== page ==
If you’re tired of your current sales technique and worry about how the customer perceives it, consider trying this alternative approach
Chances are, you didn’t get into business because you loved to sell. Most contractors got into the business because they liked working with their hands, they liked helping homeowners, or they were raised in or inherited a family business.
And selling? For most contractors I know, selling is a “necessary evil” that comes with the territory. It’s not that selling itself is bad, since you know you provide an important service and you’re ethical about it. But selling in general feels forced and can still sometimes feel slimy, even if your services are legit. You probably have also noticed that if a customer feels like they’re being sold something, they shut down.
Fortunately, there’s a different approach that erases all those negative connotations about sales and can still help you deliver great services and even make more money than the selling approach you are accustomed to.
Stop Selling, Start Facilitating
Since you may not love selling and customers don’t want to be sold something anyway, stop selling right now. That’s a relief, right?
Stop selling. Stop seeing yourself as a salesperson. Stop the “sales presentation” portion of your meeting with a customer. Instead, become a facilitator.
As a facilitator, you are facilitating the customer as they make a decision. After all, it’s ultimately the customer’s decision whether they hire you or not to provide plumbing services for their family. As a facilitator, you aren’t trying to force the customer into choosing something. Rather, you are helping them make a decision.
You facilitate the decision by:
- Helping the customer understand the problem.
- Helping the customer understand the cost of the problem and the value of the solution.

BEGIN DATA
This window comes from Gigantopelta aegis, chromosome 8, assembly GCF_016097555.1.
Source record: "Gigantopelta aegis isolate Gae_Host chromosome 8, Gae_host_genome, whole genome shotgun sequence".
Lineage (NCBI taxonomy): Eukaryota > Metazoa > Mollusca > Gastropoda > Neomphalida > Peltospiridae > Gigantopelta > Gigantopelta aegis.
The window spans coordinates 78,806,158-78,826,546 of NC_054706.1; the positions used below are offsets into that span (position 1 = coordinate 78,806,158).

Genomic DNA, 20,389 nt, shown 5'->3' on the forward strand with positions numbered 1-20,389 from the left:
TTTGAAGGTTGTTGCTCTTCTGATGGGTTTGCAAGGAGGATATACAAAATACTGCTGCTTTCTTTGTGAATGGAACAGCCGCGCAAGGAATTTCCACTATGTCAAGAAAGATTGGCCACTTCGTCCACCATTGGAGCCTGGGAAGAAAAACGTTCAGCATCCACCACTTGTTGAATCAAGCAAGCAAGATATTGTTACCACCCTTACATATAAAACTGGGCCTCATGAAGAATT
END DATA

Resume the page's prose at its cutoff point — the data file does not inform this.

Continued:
- Helping the customer understand the options they have for a solution (including why your company is best positioned to help them).
- Then (and this is the part that most plumbers miss) helping the customer understand how to make a decision.
By helping the customer understand the problem, you’re showing that you don’t have any secrets and are interested in transparently helping them find a solution. Customers will appreciate that you are simply explaining what’s happening, especially if you give them ideas about how to keep this problem from happening again.
By helping the customer understand the cost of the problem and the value of the solution, you’re framing the decision-making process about the overall value, not just forcing the customer to purchase something. By helping the customer understand the solutions available to them, including why your company is the best at helping them, you are professionally showing them (not in a pushy way) that they have options but not all those options are created equal.
Once you’ve laid the groundwork with the above pieces — which are all educational and not “salesy” — then you help them make a decision. Instead of forcefully asking them to sign on the dotted line today, take a different approach. Ask them what factors are important to them about the solution or the company providing the solution. As you do this, list those factors in a column on the left side of a piece of paper. Then, across the top of the paper, list your company plus other competitors (if the customer has quotes from other competitors) or list other product choices (if the customer plans to hire you but isn’t sure which option is right for them).
Your checklist might look something like this (with a much longer list of factors down the left column):
|Your Company||Competitor A||Competitor B|
Once the checklist is created, allow the customer to rank each option. They can do this on their own, and you can be there to help them if they aren’t sure about something.
|Your Company||Competitor A||Competitor B|
If your company is as good as you think it is, and can deliver on the most important factors that the customer listed, great. You'll come out on top in the ranking system and get their business. If it’s not your company, wish the customer well and be on your way. Then decide whether you need to make some changes in your company to improve on the factors that your customer thought were important.
A Final Word
This is a powerful tool. Instead of being perceived as a salesperson who is just trying to close the deal, you are coming in as a facilitator who has the customer’s interests at the top of your mind. And, using the customer’s own words and priorities, you are showing them (hopefully) that your company is the very best one to help them.
About the Author
Mike Agugliaro is the “Business Warrior” and founder of CEO Warrior, a business consulting, training and mentoring firm, providing tested and proven methods to defeat the roadblocks that prevent small to mid-sized businesses from achieving their ultimate success. He has played a key role in building and selling Gold Medal Service, New Jersey’s largest and most respected home service company. For more information about CEO Warrior, visit www.CEOWARRIOR.com.